We often hear and read new articles about carbon monoxide (CO) poisoning and related deaths. Last month, ten people were taken to hospitals after carbon monoxide leaks in two homes in Baltimore. According to a county fire spokesman, both incidents were believed to be caused by malfunctioning furnaces, and neither home had carbon monoxide detectors. Carbon monoxide was measured in one house at 600 parts per million (ppm) and safe levels are considered to be under 30 ppm.
Recently, when working in the ER, I saw a family of four adults and five kids come in with symptoms of headache and nausea. After getting some more information and doing some additional tests, I confirmed they had CO poisoning. You can’t see or smell carbon monoxide, but at high levels it can kill a person in minutes.
Carbon monoxide (CO) is produced whenever any fuel such as gas, oil, kerosene, wood, or charcoal is burned .If appliances that burn fuel are maintained and used properly, the amount of CO produced is usually not hazardous but it can build up to dangerous concentrations indoors when not properly vented, operated, or maintained.
It is estimated that unintentional CO exposure causes an estimated 500 deaths in the United States each year, and contributes to more than two thousand. In addition, the US Consumer Product Safety Commission estimates that 8,000 to 15,000 people each year are examined or treated in hospitals for non-fire related CO poisoning.
Especially in the winter months, when heaters/ furnaces and fireplaces are being used in closed rooms without adequate ventilation, it’s easy for CO to build up to high levels unnoticed. The symptoms at moderate levels of carbon monoxide poisoning include headache, dizziness, confusion, weakness, nausea, vomiting, and confusion, and high levels can cause unconsciousness and death. Low levels can cause shortness of breath, mild nausea, and mild headaches, and may have longer-term effects on your health. Breathed over long periods of time, low concentrations of CO may also contribute to other illness. Since many of these symptoms are similar to those of the flu, food poisoning, or other illnesses, it’s often easy to overlook CO as the cause of these symptoms.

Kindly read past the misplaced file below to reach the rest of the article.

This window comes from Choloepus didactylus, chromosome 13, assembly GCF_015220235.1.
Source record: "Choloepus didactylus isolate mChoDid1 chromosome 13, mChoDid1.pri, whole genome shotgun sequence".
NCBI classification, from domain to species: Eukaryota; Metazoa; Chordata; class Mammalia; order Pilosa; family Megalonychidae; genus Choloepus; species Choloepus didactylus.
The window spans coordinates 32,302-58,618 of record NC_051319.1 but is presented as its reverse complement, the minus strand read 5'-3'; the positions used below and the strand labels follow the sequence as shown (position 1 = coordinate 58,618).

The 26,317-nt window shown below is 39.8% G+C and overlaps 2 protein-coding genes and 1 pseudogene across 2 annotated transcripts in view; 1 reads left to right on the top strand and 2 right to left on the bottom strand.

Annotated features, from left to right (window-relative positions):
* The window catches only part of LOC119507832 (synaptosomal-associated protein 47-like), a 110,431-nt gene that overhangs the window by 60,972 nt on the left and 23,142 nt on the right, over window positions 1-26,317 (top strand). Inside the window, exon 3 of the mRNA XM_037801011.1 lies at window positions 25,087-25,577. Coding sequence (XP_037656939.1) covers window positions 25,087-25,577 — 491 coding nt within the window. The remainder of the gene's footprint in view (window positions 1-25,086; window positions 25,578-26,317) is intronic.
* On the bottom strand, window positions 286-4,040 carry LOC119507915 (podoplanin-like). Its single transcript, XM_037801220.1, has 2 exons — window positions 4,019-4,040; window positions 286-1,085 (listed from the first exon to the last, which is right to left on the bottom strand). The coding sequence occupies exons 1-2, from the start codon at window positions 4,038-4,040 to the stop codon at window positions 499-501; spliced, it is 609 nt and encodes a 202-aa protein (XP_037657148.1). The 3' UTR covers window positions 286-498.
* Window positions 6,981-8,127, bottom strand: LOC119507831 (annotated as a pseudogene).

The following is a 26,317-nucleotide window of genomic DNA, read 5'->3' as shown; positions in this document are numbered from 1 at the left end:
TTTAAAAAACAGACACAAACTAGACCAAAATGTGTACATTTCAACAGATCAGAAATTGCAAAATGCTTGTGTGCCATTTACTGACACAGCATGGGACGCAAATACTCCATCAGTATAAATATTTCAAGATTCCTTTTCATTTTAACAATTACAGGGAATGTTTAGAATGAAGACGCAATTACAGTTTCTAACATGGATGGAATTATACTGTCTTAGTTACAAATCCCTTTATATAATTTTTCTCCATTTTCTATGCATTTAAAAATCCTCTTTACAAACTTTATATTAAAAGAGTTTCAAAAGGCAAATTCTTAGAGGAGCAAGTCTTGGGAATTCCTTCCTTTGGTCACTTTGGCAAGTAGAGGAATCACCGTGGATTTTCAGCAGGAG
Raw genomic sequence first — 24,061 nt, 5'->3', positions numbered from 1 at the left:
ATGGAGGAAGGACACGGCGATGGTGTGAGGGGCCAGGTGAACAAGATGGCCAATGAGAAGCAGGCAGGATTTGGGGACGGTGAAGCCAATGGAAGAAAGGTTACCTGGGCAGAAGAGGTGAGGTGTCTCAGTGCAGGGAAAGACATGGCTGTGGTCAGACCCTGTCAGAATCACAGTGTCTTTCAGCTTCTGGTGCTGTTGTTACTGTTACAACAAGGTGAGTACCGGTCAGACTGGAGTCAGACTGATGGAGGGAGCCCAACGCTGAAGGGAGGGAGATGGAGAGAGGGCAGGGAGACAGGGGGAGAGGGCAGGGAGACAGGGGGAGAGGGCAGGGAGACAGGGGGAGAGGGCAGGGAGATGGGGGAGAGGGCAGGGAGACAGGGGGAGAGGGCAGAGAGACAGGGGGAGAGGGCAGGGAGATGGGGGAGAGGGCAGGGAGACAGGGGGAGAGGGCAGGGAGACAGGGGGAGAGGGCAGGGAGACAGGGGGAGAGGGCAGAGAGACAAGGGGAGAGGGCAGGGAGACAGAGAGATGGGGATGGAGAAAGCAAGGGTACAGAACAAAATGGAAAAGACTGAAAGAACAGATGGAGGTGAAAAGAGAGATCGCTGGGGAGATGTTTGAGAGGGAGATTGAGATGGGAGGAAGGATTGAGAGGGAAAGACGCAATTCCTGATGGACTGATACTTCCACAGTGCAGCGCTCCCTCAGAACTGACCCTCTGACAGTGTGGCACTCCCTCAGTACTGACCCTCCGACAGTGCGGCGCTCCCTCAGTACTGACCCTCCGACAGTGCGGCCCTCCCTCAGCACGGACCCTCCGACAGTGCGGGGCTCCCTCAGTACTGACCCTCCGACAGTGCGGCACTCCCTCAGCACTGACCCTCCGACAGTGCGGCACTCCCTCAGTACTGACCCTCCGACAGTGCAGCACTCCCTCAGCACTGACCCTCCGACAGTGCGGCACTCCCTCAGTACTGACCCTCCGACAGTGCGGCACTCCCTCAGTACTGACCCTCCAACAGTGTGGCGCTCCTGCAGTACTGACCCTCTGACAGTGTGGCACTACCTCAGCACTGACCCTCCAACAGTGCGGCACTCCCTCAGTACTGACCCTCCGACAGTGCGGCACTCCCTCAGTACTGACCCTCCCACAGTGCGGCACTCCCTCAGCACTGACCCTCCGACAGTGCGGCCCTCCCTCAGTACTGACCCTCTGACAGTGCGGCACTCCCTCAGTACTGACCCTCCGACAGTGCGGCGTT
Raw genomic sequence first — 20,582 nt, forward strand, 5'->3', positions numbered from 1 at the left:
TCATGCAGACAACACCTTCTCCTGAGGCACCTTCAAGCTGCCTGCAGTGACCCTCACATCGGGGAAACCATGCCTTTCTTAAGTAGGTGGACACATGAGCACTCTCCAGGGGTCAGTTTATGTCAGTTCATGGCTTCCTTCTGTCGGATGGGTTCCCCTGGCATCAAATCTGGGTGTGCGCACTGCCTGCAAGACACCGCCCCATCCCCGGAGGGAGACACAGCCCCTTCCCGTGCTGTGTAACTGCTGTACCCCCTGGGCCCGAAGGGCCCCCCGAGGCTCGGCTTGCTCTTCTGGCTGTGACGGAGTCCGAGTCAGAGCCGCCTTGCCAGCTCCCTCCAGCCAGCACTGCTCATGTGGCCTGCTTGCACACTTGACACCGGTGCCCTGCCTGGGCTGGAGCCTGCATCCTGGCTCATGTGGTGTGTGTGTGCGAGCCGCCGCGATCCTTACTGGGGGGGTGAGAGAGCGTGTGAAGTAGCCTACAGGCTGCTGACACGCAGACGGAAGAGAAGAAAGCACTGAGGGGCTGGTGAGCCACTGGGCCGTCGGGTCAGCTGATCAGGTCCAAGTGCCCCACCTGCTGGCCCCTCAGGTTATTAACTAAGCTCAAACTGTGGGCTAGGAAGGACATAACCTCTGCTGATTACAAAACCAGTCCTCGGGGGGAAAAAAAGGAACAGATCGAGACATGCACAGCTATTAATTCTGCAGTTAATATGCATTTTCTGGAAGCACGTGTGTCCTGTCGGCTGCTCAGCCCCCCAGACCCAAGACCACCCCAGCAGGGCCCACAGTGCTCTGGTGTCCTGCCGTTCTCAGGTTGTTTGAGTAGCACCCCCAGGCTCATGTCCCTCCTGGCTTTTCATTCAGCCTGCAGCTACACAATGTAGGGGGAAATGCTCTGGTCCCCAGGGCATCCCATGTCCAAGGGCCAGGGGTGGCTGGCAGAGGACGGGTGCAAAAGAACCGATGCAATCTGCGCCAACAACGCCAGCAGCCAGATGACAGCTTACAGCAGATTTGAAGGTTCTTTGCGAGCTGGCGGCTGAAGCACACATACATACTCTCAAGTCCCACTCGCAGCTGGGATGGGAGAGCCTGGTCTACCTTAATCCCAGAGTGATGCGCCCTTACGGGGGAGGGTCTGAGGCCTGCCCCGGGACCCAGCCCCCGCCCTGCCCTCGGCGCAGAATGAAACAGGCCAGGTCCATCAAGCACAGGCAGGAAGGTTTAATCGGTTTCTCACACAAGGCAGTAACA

Fortunately, simple measures can be taken to prevent CO poisoning. One such action is the installation of a CO alarm to detect this potentially deadly gas. Do not consider CO alarms as a replacement for properly working appliances. Also, do not select your CO detectors solely on the basis of costs. Look for Underwriters Laboratories (UL) certification on any detector you purchase.
A few tips to prevent CO poisoning are:
- Have all fuel-burning appliances (furnaces, stoves, space heaters, dryers, and water heaters) professionally installed and maintained.
- Never use a portable generator indoors, including in your home, garage, basement, crawlspace, shed or partially-enclosed area – even with ventilation. Opening doors and windows or using fans will not prevent CO buildup in the home.
- Never bring a charcoal grill in an enclosed area- even with ventilation or even in a fire place.
- Never leave a car running in an attached garage, even with the garage door open.
- Do not use a gas oven to heat your home, even for a short time.
- Do not sleep in any room with an unvented gas or kerosene space heater.
- Install CO alarms near sleeping areas. Alarms can be battery operated, plug-in with battery backup or hardwired with battery backup.
Think about these questions to determine the possibilityof CO poisoning in your house –
- Do your symptoms occur only in the house?
- Do they disappear or decrease when you leave home and reappear when you return?
- Is anyone else in your household complaining of similar symptoms? Did everyone’s symptoms appear about the same time?
- Are you using any fuel-burning appliances in the home?
- Has anyone inspected your appliances lately? Are you certain they are working properly?
If you experience symptoms that you think could be from CO poisoning: GET FRESH AIR IMMEDIATELY. Open doors and windows turn off combustion appliances and leave the house. Go to the nearest emergency room and tell the physician you suspect CO poisoning. If CO poisoning has occurred, it can often be diagnosed by a blood test done soon after exposure. Have a qualified technician inspect your fuel-burning appliances and chimneys and make sure they are operating correctly and that there is nothing blocking the fumes from being vented out of the house.